For some strange reason, MB refuses to acknowledge the organic connection between military occupation and the development of tendencies in the ruling government to grab and keep attractive locations and to carve up the oppressed nation into smaller, easily manageable entities, or Bantustans. Nothing here contradicts occupation or the so-called “occupation paradigm.” Colonialist tendencies do not contradict the occupation but are a natural outgrowth of it. If you eliminate the military occupation, the colonialist ambitions melt away. “Incidentally,” the military occupation does indeed block the path to peace based on either a one-state or a two-state solution. And, meanwhile, the presence of military occupation subverts all talk about the existence of bi-national reality
The attempt to adduce a bi- national regime from the situation of colonialist exploitation by Israel of the Palestinians is futile. MB holds that there is no need to get rid of the occupation and colonialist exploitation because the fact that we have one geographical unit ensures for him that the irreversible process leads to bi-nationalism, i.e., bi-nationalism in government. As we have seen, he asserts without any basis that Israeli attempts to maintain colonial projects in the territories do not fit the colonialist paradigm because colonialists do not, according to MB impose permanent projects, bantustans, gross economic exploitation and the like. But the colonialist paradigm holds that is precisely colonialist things like this that flourish under occupation. Despite historical proof that many colonialist projects end up in retreat, colonialists still keep trying. The occupation cum incipient colonialism paradigm explains all the main features of reality, while MB’s de facto bi- national regime thesis ignores the most basic fact of all, i.e., the total control of both peoples is in the exclusive hands of one oppressing nation.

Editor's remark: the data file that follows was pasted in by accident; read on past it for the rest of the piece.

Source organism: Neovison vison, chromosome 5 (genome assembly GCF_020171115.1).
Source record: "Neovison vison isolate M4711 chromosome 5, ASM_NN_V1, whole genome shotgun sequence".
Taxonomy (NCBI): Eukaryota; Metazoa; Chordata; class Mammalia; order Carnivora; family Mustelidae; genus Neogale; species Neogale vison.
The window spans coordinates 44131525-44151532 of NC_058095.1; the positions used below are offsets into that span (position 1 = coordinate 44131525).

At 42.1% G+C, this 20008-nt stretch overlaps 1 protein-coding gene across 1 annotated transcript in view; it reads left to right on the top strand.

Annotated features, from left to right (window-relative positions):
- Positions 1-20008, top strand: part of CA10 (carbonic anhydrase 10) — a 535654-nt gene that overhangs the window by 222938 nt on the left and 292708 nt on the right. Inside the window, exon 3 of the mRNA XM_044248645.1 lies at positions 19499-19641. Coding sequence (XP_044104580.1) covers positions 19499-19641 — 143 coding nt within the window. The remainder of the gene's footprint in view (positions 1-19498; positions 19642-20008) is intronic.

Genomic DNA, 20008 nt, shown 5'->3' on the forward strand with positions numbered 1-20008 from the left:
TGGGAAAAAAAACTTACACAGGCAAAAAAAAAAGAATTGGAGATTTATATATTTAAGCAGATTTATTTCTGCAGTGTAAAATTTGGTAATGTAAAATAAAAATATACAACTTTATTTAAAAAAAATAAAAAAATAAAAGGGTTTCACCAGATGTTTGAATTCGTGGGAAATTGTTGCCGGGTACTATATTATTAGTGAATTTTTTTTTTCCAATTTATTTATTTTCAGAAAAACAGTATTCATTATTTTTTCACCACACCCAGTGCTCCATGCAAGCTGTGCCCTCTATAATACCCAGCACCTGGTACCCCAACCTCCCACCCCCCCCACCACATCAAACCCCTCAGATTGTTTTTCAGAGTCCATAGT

One of the weakest elements in MB’s claim that we live in a de facto bi-nationalist regime is his attempt to draw political conclusions on the basis of geographical and economic changes. Only one side, Israel, participates in MB’s bi-national regime. At the least, bi-nationalism has always referred to a regime built around a modicum of agreement between two national movements. The fact that the Palestinians, as a nation, refuse to assimilate into the Israeli body politic and cling to their national goals precisely in the face of all the pressures and temptations is proof that the regime is mono-nationalist – Israeli from the top to the bottom.
It is worth observing that one of the strange features of MB’s “methodology” is to use every conceivable argument for seeing the given situation as permanent. He has taken the “irreversibility” thesis to the level of totally deterministic inevitability often ascribed incorrectly to Marxism. Very few, if any, social and political processes in our world are irreversible and inevitable. Serious social scientists today rarely fall victim to this kind of super certainty.